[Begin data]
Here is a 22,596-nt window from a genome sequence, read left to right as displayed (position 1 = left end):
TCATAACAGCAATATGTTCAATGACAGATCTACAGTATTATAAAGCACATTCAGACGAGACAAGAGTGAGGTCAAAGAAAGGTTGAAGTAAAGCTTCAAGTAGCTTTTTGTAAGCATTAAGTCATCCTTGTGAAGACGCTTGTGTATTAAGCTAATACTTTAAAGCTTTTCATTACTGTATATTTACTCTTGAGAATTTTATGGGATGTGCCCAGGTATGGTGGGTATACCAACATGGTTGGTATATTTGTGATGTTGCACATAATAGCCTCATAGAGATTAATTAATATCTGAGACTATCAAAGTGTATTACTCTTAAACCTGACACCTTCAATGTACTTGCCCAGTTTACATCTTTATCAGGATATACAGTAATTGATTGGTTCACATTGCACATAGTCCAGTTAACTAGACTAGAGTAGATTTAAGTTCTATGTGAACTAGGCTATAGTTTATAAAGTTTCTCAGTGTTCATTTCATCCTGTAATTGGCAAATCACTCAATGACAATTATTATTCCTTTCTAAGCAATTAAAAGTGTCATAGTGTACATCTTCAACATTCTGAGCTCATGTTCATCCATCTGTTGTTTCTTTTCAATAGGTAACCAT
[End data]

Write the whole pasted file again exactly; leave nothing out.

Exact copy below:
Here is a 22,596-nt window from a genome sequence, read left to right as displayed (position 1 = left end):
TCATAACAGCAATATGTTCAATGACAGATCTACAGTATTATAAAGCACATTCAGACGAGACAAGAGTGAGGTCAAAGAAAGGTTGAAGTAAAGCTTCAAGTAGCTTTTTGTAAGCATTAAGTCATCCTTGTGAAGACGCTTGTGTATTAAGCTAATACTTTAAAGCTTTTCATTACTGTATATTTACTCTTGAGAATTTTATGGGATGTGCCCAGGTATGGTGGGTATACCAACATGGTTGGTATATTTGTGATGTTGCACATAATAGCCTCATAGAGATTAATTAATATCTGAGACTATCAAAGTGTATTACTCTTAAACCTGACACCTTCAATGTACTTGCCCAGTTTACATCTTTATCAGGATATACAGTAATTGATTGGTTCACATTGCACATAGTCCAGTTAACTAGACTAGAGTAGATTTAAGTTCTATGTGAACTAGGCTATAGTTTATAAAGTTTCTCAGTGTTCATTTCATCCTGTAATTGGCAAATCACTCAATGACAATTATTATTCCTTTCTAAGCAATTAAAAGTGTCATAGTGTACATCTTCAACATTCTGAGCTCATGTTCATCCATCTGTTGTTTCTTTTCAATAGGTAACCAT